Illinois Jacquet: King Of The Screeching Tenor

Illinois Jacquet's wild, screeching and full-toned style heralded a new approach to the tenor saxophone. i i

hide captionIllinois Jacquet's wild, screeching and full-toned style heralded a new approach to the tenor saxophone.

Willaim P. Gottlieb/Library of Congress via flickr.com
Illinois Jacquet's wild, screeching and full-toned style heralded a new approach to the tenor saxophone.

Illinois Jacquet's wild, screeching and full-toned style heralded a new approach to the tenor saxophone.

Willaim P. Gottlieb/Library of Congress via flickr.com

Bandleader Jean-Baptiste Illinois Jacquet was widely recognized as the king of the tenor saxophone. During a career spanning more than 60 years, Jacquet played with everyone from Count Basie to Cab Calloway to Lionel Hampton, and gained notoriety for his illustrious saxophone solo in the hit "Flying Home." He also doubled on the bassoon, and was one of only a few jazz musicians to play the instrument.

Jacquet was born in Broussard, La., on Oct. 31, 1922 and grew up in Houston in a musical family. He began playing drums in high school before taking to the saxophone. While still in his teens, he landed his first professional gig playing in a local band with musicians such as Eddie "Cleanhead" Vinson and Arnett Cobb. He later headed to Kansas City and then Los Angeles, where he met Nat King Cole. When Lionel Hampton heard Jacquet playing in Cole's band, Hampton was so impressed that he offered Jacquet a job.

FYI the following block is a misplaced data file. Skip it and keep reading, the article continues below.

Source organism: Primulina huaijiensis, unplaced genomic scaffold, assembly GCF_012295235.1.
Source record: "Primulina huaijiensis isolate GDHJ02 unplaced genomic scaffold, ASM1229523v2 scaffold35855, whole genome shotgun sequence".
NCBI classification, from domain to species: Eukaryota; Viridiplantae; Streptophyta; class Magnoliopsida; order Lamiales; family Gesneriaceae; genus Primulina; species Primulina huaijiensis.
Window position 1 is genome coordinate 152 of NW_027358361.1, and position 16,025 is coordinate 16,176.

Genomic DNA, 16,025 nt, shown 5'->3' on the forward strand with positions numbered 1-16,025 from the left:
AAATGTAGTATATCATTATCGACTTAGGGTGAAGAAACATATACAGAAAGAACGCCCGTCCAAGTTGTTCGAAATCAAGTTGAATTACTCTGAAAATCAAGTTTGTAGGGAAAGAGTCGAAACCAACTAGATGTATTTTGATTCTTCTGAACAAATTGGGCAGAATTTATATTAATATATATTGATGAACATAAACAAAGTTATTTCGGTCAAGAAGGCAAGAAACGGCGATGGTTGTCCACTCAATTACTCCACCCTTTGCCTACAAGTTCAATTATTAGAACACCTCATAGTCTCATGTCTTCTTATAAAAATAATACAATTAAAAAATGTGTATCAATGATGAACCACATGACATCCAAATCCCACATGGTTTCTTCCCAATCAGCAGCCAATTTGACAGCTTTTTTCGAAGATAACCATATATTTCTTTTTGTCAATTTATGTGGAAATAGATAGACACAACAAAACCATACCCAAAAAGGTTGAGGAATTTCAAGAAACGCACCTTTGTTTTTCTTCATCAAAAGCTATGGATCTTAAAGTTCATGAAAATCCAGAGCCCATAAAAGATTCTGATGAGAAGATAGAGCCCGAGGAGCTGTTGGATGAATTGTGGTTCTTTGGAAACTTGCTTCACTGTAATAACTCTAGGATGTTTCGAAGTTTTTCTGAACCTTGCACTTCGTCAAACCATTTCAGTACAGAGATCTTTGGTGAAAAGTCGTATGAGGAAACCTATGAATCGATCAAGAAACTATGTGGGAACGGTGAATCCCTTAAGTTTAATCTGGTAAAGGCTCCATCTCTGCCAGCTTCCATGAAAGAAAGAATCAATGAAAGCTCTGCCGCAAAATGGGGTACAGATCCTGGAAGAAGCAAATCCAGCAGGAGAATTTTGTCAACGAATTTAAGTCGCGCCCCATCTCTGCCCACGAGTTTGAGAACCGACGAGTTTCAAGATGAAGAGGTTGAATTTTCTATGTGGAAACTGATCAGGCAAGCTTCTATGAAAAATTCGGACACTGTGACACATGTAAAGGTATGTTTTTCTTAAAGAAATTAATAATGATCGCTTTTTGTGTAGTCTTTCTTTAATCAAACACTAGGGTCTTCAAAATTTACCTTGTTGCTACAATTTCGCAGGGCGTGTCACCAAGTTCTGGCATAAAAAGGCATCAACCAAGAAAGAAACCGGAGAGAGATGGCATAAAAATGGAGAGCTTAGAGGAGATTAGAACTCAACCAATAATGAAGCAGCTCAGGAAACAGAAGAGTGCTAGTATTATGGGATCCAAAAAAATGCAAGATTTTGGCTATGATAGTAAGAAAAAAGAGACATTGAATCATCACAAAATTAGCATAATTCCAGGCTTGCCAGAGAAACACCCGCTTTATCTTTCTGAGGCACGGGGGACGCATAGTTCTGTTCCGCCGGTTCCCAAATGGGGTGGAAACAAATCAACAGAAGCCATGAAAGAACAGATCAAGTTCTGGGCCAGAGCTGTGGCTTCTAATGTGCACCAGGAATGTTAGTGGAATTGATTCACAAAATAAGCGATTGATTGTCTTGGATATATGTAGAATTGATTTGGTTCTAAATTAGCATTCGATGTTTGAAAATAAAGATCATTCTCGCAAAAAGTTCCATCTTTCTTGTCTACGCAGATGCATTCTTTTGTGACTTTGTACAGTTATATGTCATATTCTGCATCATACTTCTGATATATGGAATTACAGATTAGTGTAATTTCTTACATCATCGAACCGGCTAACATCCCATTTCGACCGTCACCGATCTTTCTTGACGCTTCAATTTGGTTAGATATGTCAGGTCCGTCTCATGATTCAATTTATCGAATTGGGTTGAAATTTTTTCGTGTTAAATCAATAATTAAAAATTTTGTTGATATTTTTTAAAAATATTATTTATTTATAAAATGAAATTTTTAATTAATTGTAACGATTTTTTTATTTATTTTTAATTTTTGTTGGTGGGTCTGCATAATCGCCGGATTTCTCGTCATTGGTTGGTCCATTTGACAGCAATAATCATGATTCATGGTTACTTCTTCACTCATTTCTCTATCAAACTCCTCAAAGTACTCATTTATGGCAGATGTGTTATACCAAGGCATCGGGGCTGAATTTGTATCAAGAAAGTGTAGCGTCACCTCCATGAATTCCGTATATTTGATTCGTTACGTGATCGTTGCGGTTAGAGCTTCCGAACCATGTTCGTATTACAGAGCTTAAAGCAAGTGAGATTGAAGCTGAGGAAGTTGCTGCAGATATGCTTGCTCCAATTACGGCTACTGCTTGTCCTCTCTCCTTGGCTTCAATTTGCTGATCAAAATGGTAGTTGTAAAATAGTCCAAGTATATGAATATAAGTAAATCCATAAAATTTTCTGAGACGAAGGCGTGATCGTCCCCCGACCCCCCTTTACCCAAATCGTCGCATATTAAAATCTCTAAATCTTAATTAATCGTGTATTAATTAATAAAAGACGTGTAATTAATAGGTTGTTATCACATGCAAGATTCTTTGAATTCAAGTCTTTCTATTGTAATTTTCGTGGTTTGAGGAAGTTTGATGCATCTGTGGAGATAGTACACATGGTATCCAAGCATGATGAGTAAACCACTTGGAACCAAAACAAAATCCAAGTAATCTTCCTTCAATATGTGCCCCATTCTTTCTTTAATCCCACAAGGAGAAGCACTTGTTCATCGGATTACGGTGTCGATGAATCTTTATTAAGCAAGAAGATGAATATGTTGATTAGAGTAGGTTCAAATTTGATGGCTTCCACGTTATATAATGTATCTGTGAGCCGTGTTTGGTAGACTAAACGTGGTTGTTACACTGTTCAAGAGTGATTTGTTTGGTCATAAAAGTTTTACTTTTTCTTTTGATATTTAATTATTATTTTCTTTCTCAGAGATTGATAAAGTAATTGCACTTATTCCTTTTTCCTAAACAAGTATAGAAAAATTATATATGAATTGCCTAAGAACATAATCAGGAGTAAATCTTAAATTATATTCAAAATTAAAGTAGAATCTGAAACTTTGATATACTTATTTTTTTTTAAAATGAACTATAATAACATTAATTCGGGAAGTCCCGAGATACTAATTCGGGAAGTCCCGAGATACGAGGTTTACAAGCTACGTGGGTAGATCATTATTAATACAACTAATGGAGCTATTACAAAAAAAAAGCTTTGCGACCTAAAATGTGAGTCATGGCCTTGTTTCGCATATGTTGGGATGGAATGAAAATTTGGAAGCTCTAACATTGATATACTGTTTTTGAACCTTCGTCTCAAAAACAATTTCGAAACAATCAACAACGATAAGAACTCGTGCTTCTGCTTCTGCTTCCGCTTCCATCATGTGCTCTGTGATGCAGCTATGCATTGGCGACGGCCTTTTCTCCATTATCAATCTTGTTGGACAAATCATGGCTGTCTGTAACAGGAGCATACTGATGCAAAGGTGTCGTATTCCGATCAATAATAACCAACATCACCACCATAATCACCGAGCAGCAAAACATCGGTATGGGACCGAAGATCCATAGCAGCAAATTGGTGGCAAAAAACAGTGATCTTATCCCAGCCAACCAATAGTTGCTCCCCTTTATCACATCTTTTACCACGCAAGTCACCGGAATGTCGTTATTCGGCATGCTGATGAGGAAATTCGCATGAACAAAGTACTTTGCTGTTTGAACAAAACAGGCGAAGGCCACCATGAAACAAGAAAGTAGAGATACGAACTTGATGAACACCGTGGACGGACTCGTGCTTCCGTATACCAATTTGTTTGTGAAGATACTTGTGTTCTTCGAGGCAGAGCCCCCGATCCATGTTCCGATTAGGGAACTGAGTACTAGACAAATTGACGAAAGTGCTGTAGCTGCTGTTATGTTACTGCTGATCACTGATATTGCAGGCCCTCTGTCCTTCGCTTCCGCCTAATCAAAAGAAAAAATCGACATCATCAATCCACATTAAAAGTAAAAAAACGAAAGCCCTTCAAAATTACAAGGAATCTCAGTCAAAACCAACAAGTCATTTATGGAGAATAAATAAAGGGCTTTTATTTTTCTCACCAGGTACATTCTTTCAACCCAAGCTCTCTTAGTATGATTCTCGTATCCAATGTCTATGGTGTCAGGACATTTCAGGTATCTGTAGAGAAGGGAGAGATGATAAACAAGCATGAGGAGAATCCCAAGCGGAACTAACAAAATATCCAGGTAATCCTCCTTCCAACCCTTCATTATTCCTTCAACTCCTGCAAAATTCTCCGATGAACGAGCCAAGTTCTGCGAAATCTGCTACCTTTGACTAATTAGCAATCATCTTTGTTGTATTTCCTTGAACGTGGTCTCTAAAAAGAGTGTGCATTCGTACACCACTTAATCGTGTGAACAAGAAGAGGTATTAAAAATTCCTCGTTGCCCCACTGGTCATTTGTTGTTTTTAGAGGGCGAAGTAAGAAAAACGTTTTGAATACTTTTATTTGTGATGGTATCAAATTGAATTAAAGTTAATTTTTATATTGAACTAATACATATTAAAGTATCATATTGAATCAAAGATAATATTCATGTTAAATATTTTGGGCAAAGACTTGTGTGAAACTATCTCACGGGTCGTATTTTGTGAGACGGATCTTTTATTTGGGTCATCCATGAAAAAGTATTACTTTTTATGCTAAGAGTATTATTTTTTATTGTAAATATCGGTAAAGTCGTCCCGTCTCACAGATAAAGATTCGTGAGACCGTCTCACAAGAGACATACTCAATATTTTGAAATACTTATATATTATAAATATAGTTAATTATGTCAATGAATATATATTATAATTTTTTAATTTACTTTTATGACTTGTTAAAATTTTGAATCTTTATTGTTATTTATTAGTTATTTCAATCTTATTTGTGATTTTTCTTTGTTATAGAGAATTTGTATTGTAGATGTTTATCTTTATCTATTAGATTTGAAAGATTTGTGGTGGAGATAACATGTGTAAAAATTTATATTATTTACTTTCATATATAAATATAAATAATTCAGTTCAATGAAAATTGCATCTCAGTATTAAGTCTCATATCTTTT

In 1942, during a recording with Hampton's band, the 19-year-old Jacquet created one of the most famous jazz solos ever recorded, in the tune "Flying Home." Jacquet's wild, full-toned, swinging solo — which emphasized the lower and higher registers of the horn — heralded a new approach to playing the tenor saxophone, an approach that became known as the "Texas tenor style." The tune was deemed a jazz classic, and was later described as one of the first rock 'n' roll records.

Saxophonist Frank Foster recalled the first time he heard Jacquet's solo, noting, "It was so musical, it swung, it was soulful; it seemed as if every note was planned in advance — that solo was so great."

Jacquet spent the next decade working with the best big bands in jazz, including the Count Basie and Cab Calloway combos, and he became an international celebrity touring with a group of all-stars as part of Norman Granz's Jazz at the Philharmonic. As the principal soloist with JATP, Jacquet enthralled audiences with spirited jam sessions. These often led to competitive "cutting contests," which were recorded and later released by Granz.

During the following three decades, Jacquet continued to perform and record with his own small groups, producing hits such as "Robbin's Nest" and "Black Velvet." In the '60s, Jacquet started playing the bassoon, and featured the instrument in his recording of Thelonious Monk's "'Round Midnight." Jacquet also gained a reputation as a master of ballads.

"He's a player who has a very broad range of expression," says Dan Morgenstern, Director of the Institute of Jazz Studies at Rutgers University.

In 1983, Jacquet formed his own big band, which played concerts, festivals and clubs all over the world; in 1992, it performed at an inaugural gala for President Bill Clinton. Jacquet died in New York City in 2004, but his honking and screeching style remains influential in rhythm and blues and jazz today.

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